DEMING — Officer Darian Jarrott had a reputation among his captains for always having a smile on his face.
“Even when there was a situation that was tough, the guy was always smiling,” said New Mexico State Police Chief Robert Thornton. “The guy never had a bad day.”
Jarrott was killed Thursday at the start of a violent pursuit that began in Deming and ended in Las Cruces with a police shootout with suspect Omar Felix Cueva, who was killed.
The 28-year-old officer from Lordsburg was assisting Homeland Security Investigations on Thursday afternoon when he pulled Cueva over east of Deming. According to state police, Cueva fired at least one shot at Jarrott, killing him.
Word of Jarrott’s death traveled quickly through Lordsburg, as residents began sharing tributes on Facebook.
On Twitter, state Rep. Candie Sweetser, a Democrat from Deming, wrote: “There are no words for how heartbreaking it is to lose an officer in the line of duty — especially an officer from such a close community as Lordsburg.”
Jarrott was the father of three children, expecting a fourth, and friends remembered him as a loving and protective family man.
His community in New Mexico’s southwest corner was stunned by Jarrott’s killing.
“My heart hurts for him and his family,” said Ty Hendrix, a longtime friend of Jarrott and his girlfriend.
Hendrix, a former detention center officer, said law enforcement is rooted deeply in Lordsburg and bonds are strong.
“Most of us that are from that area, growing up in the small town of Lordsburg, you have your uncles and your dad or somebody in your family that was law enforcement,” Hendrix said.
Jarrott’s death was “hitting the community hard,” said Maureen Thornock, owner of Kranberry’s Restaurant in Lordsburg.
At the New Mexico Law Enforcement Academy in Santa Fe, Jarrott was trained by Roger Jimenez, who today is chief of the Española Police Department.
“Jarrott was one of those guys that — for me, I just got that feeling like this kid was there for the right reasons,” Jimenez said Friday morning. “He wanted to truly help people. Always had a smile on his face, always seemed to want to do the right thing.
“You could tell that he really wanted to be out there to save people, save lives and to work in a community setting to help,” Jimenez continued. “This is the kind of kid you want representing your department because he does it so well: He does it with a smile and professionalism. He was taken off this world too soon.”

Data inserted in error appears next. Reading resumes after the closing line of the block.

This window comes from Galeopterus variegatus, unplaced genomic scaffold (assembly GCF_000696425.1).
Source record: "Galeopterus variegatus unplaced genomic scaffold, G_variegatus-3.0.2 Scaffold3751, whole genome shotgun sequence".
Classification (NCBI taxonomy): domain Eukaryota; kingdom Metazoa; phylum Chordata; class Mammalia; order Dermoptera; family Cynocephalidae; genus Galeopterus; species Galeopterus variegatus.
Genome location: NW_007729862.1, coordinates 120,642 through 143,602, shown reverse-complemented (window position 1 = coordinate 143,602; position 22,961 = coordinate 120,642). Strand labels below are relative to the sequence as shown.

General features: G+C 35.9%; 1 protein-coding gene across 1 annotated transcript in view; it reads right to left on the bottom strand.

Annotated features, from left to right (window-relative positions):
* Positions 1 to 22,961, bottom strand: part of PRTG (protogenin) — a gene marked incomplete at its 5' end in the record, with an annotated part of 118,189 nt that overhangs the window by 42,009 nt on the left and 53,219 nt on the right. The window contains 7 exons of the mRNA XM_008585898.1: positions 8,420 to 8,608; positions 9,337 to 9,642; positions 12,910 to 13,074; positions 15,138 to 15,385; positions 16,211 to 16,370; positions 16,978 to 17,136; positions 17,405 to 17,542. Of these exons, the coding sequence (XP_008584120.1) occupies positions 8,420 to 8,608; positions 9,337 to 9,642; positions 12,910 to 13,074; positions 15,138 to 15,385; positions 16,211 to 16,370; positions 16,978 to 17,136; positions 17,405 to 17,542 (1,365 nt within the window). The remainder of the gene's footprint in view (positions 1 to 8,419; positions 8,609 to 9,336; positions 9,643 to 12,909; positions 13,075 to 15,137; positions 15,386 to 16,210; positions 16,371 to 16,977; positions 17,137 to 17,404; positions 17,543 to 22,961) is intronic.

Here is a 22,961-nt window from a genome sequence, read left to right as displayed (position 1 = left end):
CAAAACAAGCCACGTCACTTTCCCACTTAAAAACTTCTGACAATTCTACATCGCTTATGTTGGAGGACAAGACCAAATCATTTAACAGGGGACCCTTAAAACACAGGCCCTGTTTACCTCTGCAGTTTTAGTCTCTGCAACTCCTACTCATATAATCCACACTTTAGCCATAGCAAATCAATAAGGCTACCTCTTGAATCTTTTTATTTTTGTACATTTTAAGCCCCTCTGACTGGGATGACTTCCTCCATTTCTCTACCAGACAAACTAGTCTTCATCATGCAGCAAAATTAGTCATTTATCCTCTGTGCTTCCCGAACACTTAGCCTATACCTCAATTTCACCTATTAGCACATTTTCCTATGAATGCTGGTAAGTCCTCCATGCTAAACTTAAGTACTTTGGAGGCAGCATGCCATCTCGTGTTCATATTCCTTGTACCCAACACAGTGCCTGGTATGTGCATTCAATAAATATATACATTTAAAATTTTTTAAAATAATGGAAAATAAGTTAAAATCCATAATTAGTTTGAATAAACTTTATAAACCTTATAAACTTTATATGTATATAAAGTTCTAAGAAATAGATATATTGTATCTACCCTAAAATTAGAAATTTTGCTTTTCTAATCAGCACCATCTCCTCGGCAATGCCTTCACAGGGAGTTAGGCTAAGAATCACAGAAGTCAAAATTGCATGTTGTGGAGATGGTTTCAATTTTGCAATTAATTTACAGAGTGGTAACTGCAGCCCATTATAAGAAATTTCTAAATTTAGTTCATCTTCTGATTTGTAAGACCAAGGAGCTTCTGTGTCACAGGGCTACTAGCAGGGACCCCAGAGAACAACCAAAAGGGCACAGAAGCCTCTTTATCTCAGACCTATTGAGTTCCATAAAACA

Jarrott’s death came just a day after a shooting involving Deming police and Homeland Security Investigations, in which an armed suspect was fatally shot by police near Interstate 10.
Thornton said Jarrott was certified as a law enforcement officer at the end of 2014, initially working with the former Motor Transportation Division of the New Mexico Department of Public Safety. He served as a state police officer since July 2015.
On Thursday night, Thornton gave a brief statement and took questions from reporters for 20 minutes with tears on his face.
“It’s a huge loss for us,” the chief said. “I just want people to understand the amount of sacrifice that officers do on a daily basis when they put this uniform on. … When you leave that academy, you know what you’re getting into to a point, but I don’t think you ever understand what potentially you’re going to sacrifice.”
Multiple agencies responded to the pursuit of Cueva, who was killed after engaging officers from several agencies — Las Cruces police, state police, the Doña Ana County Sheriff’s Office and U.S. Border Patrol — in a shootout on the interstate around 12:30 p.m.
A Las Cruces police officer was wounded and taken to a hospital with injuries not considered to be life-threatening, and was later released.
Thornton confirmed Jarrott’s body was escorted from El Paso first to Deming and then to Albuquerque.
One of Jarrott’s fellow Lordsburg High School alumni remembered him as someone who liked to win yet understood: “To win, it took everyone.”
Feliciano Daniel Talavera recalled seeing that side of Jarrott on the football field, when Talavera was a sophomore, two years younger than Jarrott.
“After the play was called, he got in my face and said something along the line of, ‘Stay behind me and we’ll score,’ ” Talavera said. “I got the ball, got behind him, he blocked and I went for a 75-yard touchdown.”
Gov. Michelle Lujan Grisham ordered flags across the state to half-staff from Friday through sunset Tuesday to honor Jarrott.
“I am horrified as we grieve another life cut down, another family crushed by senseless violence in our state,” the governor said in a statement. “Violent crime is a scourge on New Mexico, and the men and women who step up and put on the badge to protect our communities fight it with everything they’ve got every day.
“We are and must remain grateful for their heroic service every single day — and moments like this remind us why.”